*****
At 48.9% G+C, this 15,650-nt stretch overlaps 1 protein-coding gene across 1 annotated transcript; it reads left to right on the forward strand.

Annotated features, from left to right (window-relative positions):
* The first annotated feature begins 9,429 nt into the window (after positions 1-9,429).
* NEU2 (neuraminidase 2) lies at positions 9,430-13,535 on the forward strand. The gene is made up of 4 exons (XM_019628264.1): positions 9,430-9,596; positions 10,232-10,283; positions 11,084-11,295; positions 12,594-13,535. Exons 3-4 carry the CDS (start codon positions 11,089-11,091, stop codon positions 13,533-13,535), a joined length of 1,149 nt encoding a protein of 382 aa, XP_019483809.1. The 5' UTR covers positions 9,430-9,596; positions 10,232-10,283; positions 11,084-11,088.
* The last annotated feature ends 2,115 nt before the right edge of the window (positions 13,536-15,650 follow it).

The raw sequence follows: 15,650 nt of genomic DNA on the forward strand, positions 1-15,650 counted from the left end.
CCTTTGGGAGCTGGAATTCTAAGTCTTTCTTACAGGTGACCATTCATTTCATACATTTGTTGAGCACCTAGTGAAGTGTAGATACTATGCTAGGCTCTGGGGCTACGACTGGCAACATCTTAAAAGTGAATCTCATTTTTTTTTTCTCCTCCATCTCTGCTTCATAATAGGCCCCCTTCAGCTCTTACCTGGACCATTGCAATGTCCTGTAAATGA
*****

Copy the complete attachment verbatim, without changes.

At 48.9% G+C, this 15,650-nt stretch overlaps 1 protein-coding gene across 1 annotated transcript; it reads left to right on the forward strand.

Annotated features, from left to right (window-relative positions):
* The first annotated feature begins 9,429 nt into the window (after positions 1-9,429).
* NEU2 (neuraminidase 2) lies at positions 9,430-13,535 on the forward strand. The gene is made up of 4 exons (XM_019628264.1): positions 9,430-9,596; positions 10,232-10,283; positions 11,084-11,295; positions 12,594-13,535. Exons 3-4 carry the CDS (start codon positions 11,089-11,091, stop codon positions 13,533-13,535), a joined length of 1,149 nt encoding a protein of 382 aa, XP_019483809.1. The 5' UTR covers positions 9,430-9,596; positions 10,232-10,283; positions 11,084-11,088.
* The last annotated feature ends 2,115 nt before the right edge of the window (positions 13,536-15,650 follow it).

The raw sequence follows: 15,650 nt of genomic DNA on the forward strand, positions 1-15,650 counted from the left end.
CCTTTGGGAGCTGGAATTCTAAGTCTTTCTTACAGGTGACCATTCATTTCATACATTTGTTGAGCACCTAGTGAAGTGTAGATACTATGCTAGGCTCTGGGGCTACGACTGGCAACATCTTAAAAGTGAATCTCATTTTTTTTTTCTCCTCCATCTCTGCTTCATAATAGGCCCCCTTCAGCTCTTACCTGGACCATTGCAATGTCCTGTAAATGA